There is absolutely no reason why any two-seat roadster should be fitted with a twin-turbocharged 6.0-liter V12 developing 621 horsepower and 738 pound-feet of torque, but I sure am glad that Mercedes-Benz doesn't see things that way.
Drop into the leather-lined cockpit of this $213,145 provocateur, floor the accelerator pedal as I did over and over again, and 60 miles per hour falls in a traction-limited 3.9 seconds. Top speed has been electronically held to 186 mph (this apparently saves Gulfstream jet owners from embarrassment). Forget the SL550 and SL63 AMG, the valets will trip over themselves attending to the tycoon driving this thoroughbred – it's the real deal.
- The handcrafted 36-valve V12 returns with a new internal designation of M279 (replacing the M275) and a matte carbon-fiber engine cover. Mercedes-Benz has updated the powerplant's turbochargers and improved engine airflow for the 2013 model year. This explains the 17-horsepower improvement and efficiency gains over its predecessor. The venerable five-speed automatic was also replaced with AMG's Speedshift seven-speed transmission (offering electronically controlled Efficiency, Sport, Sport Plus and Manual modes), and the SL65 AMG now features an engine start-stop function.
- Acceleration rates normally flatten as aerodynamic drag rises. The SL65 AMG seems to do just the opposite as it picks up speed like a rocket leaving the earth's pull of gravity. Full throttle applications release a throaty growl from the quad exhaust, accompanied by spine-chilling burbles as the transmission catches each gear. Downshifts are equally as pleasing as the V12 cackles and pops as each gear falls. Yet, during steady cruising the exhaust note is perfectly tame and proper.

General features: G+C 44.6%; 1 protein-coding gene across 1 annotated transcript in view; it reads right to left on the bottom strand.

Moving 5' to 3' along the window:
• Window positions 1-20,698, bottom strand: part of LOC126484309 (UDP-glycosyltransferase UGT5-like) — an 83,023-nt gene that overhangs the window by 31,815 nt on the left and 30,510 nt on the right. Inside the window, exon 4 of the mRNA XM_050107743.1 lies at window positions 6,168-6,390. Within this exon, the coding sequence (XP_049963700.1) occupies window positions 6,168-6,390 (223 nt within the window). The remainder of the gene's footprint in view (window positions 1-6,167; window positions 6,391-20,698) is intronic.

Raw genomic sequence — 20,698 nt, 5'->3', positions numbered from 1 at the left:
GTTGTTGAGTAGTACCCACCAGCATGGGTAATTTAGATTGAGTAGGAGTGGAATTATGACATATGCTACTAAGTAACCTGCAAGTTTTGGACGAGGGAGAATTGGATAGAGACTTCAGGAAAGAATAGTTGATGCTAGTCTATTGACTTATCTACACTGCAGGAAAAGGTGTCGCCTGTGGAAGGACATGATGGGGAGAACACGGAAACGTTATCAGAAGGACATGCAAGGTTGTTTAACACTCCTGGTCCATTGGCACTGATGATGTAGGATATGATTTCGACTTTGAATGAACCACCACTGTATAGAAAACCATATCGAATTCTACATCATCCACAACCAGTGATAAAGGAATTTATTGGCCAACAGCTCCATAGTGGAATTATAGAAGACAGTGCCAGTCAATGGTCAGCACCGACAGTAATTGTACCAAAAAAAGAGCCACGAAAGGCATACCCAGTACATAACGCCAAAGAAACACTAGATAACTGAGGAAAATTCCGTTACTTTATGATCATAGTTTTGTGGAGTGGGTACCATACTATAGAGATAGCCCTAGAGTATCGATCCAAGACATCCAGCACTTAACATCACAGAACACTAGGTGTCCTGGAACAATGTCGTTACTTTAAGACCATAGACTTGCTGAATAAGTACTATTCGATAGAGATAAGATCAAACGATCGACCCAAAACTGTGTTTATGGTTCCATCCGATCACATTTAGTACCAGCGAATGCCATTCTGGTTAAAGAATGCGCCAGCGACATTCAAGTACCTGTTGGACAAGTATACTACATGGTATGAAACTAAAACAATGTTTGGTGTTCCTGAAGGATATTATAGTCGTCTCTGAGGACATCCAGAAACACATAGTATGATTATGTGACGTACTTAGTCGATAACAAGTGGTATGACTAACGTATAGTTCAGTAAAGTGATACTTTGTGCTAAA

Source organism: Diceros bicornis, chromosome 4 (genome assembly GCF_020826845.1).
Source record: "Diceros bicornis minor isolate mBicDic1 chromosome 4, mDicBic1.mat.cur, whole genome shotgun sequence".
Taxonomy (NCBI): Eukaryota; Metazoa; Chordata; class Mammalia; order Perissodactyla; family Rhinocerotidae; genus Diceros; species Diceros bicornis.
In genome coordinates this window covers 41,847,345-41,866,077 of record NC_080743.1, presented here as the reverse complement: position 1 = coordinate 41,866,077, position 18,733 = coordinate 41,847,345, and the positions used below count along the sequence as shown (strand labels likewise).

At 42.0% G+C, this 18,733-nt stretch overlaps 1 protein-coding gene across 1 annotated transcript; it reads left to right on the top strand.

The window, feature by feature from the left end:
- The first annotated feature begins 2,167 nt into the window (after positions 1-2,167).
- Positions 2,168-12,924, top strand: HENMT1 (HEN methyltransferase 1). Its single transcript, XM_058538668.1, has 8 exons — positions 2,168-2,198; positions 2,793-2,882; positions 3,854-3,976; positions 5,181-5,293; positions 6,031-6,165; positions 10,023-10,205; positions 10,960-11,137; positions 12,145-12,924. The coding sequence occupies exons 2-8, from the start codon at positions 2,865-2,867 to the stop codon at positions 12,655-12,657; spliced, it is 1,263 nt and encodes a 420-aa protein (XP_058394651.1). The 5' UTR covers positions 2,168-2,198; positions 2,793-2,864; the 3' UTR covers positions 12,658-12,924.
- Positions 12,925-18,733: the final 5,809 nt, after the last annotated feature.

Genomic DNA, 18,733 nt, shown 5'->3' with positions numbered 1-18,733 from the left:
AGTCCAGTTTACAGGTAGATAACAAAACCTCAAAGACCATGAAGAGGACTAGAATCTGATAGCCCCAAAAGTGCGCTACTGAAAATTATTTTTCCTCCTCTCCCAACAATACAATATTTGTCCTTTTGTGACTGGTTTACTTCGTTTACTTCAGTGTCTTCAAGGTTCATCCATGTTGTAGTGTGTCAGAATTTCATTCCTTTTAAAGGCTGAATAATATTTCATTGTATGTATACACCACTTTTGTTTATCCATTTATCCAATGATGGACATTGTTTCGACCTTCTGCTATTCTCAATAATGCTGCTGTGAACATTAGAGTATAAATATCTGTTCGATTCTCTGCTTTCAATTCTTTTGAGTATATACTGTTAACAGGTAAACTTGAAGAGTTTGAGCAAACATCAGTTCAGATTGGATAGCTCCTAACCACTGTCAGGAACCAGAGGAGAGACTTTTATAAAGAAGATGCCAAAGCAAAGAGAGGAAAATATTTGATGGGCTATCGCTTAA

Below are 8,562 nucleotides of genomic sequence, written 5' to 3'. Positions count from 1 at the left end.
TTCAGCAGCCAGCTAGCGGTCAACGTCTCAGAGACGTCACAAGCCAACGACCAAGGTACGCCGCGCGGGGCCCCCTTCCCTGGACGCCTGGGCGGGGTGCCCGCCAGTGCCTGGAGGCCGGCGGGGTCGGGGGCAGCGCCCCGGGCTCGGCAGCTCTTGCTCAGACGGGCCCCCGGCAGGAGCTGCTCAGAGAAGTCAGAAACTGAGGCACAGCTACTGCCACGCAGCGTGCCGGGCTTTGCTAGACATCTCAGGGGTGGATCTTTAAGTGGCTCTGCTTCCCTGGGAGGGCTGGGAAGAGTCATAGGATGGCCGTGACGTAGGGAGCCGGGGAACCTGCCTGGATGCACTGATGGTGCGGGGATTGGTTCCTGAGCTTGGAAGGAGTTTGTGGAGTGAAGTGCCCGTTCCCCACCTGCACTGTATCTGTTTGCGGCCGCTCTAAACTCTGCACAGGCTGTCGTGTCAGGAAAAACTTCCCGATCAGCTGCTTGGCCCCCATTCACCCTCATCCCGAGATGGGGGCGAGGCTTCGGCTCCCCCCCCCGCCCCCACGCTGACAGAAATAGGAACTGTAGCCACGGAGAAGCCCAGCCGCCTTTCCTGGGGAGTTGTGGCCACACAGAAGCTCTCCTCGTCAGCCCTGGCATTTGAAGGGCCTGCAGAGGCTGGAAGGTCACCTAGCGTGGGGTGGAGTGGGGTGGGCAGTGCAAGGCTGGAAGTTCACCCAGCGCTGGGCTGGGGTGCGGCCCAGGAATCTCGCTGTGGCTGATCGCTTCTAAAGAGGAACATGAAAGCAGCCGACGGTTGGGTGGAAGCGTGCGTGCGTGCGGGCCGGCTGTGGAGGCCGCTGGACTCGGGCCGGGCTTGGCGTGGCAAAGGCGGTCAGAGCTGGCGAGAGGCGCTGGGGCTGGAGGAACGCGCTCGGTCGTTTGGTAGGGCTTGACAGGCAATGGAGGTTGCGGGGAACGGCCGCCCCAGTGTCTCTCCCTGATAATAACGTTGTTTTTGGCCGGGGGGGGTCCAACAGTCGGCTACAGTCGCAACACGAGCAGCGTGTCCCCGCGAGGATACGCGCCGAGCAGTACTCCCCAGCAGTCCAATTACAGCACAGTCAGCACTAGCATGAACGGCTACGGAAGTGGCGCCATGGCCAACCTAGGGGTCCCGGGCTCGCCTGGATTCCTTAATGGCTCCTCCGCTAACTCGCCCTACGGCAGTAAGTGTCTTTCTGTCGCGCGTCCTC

- Despite is substantial physical size, the SL65 AMG is surprisingly agile. It tracks well and the new electrically boosted steering is precise and nicely weighed. Cornering is flat, thanks to Active Body Control (offering both Sport and Comfort settings). The 19-inch wheel and upgraded monobloc brake package (lifted right off the enthusiast-tuned SL63 AMG), does its job commendably.
- The cabin is a smart mix of luxury and sport. What leather doesn't cover is made of either woven carbon-fiber or brushed aluminum. The infinitely adjustable quilted seats are heated and equipped with the automaker's neck-heating Airscarf. The meaty three-spoke flat-bottom steering wheel is wrapped in smooth leather with grippy Alcantera sides and aluminum wheel-mounted paddle shifters are standard. The convertible hard top, with its lightweight magnesium frame encircling the automaker's trick Magic Sky Control dimming feature, can be raised or lowered in about 20 seconds at the touch of a button.
- Don't confuse the SLS AMG GT Roadster with the SL65 AMG, as each has very different role. The SLS is a true sports car, with a mission-appropriate ride, gnarly exhaust snarl and a moderate level of amenities. The SL65, on the other hand, is a luxury grand tourer engineered to make miles pass effortlessly beneath it chassis. One does not replace the other – a true boss owns both.